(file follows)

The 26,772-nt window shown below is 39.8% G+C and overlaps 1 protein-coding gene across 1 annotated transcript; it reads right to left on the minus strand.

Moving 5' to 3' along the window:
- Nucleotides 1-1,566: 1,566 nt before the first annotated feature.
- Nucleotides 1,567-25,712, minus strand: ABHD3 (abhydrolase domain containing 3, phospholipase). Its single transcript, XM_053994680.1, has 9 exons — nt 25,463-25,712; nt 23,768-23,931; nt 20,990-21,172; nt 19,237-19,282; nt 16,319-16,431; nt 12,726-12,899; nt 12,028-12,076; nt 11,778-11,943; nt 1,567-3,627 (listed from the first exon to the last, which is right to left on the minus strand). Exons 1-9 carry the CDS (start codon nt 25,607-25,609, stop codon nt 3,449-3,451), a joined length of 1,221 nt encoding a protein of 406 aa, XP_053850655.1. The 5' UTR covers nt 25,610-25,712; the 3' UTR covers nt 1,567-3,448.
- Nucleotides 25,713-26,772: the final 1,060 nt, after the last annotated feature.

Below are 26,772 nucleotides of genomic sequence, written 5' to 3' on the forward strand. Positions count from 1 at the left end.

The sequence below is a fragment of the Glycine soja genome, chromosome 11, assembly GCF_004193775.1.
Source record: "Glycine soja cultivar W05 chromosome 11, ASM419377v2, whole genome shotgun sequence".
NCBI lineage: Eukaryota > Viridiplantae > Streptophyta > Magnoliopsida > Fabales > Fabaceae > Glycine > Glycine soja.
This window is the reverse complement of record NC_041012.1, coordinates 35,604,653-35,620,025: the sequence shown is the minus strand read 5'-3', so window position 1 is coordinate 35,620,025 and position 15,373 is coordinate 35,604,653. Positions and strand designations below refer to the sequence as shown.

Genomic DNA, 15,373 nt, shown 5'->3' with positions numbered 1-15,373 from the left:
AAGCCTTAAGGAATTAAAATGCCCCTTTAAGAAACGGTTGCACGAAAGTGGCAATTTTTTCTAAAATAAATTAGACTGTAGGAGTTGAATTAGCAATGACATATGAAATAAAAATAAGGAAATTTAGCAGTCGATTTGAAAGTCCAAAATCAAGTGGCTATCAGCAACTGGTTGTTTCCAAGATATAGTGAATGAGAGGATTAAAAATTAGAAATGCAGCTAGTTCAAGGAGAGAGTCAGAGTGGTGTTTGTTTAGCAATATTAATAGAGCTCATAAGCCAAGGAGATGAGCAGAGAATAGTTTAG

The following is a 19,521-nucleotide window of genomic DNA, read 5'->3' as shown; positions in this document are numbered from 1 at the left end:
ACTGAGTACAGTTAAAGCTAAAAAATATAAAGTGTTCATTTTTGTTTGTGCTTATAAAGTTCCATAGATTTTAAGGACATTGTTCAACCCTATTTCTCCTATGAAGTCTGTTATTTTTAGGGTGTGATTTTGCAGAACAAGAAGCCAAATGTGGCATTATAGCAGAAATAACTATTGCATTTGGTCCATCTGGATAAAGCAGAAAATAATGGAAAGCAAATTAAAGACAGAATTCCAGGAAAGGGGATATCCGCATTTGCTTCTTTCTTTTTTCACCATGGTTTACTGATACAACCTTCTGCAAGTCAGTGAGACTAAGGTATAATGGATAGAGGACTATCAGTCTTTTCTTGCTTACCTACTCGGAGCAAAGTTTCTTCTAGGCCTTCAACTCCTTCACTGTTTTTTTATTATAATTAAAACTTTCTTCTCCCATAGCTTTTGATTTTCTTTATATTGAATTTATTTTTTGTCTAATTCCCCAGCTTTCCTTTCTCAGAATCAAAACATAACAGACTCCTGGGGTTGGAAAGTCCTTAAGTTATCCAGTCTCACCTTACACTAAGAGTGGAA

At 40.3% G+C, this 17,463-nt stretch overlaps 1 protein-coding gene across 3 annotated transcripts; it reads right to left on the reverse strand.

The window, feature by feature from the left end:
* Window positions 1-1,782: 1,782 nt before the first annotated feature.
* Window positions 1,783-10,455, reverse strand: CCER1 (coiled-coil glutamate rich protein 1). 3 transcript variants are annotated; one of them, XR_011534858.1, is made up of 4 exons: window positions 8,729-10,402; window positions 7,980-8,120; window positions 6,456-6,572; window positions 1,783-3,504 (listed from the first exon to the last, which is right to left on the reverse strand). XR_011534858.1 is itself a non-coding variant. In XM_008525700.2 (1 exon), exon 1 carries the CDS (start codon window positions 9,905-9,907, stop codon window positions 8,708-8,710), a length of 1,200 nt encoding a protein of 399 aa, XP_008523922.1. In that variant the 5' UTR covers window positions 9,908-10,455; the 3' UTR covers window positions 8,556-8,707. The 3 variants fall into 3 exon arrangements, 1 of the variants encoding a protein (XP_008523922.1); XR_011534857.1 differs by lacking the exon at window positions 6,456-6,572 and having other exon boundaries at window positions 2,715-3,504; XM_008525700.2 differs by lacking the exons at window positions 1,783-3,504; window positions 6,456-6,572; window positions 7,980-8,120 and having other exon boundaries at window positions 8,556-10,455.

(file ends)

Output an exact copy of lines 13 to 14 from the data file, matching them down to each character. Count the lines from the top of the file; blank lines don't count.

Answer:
The following is a 19,521-nucleotide window of genomic DNA, read 5'->3' as shown; positions in this document are numbered from 1 at the left end:
ACTGAGTACAGTTAAAGCTAAAAAATATAAAGTGTTCATTTTTGTTTGTGCTTATAAAGTTCCATAGATTTTAAGGACATTGTTCAACCCTATTTCTCCTATGAAGTCTGTTATTTTTAGGGTGTGATTTTGCAGAACAAGAAGCCAAATGTGGCATTATAGCAGAAATAACTATTGCATTTGGTCCATCTGGATAAAGCAGAAAATAATGGAAAGCAAATTAAAGACAGAATTCCAGGAAAGGGGATATCCGCATTTGCTTCTTTCTTTTTTCACCATGGTTTACTGATACAACCTTCTGCAAGTCAGTGAGACTAAGGTATAATGGATAGAGGACTATCAGTCTTTTCTTGCTTACCTACTCGGAGCAAAGTTTCTTCTAGGCCTTCAACTCCTTCACTGTTTTTTTATTATAATTAAAACTTTCTTCTCCCATAGCTTTTGATTTTCTTTATATTGAATTTATTTTTTGTCTAATTCCCCAGCTTTCCTTTCTCAGAATCAAAACATAACAGACTCCTGGGGTTGGAAAGTCCTTAAGTTATCCAGTCTCACCTTACACTAAGAGTGGAA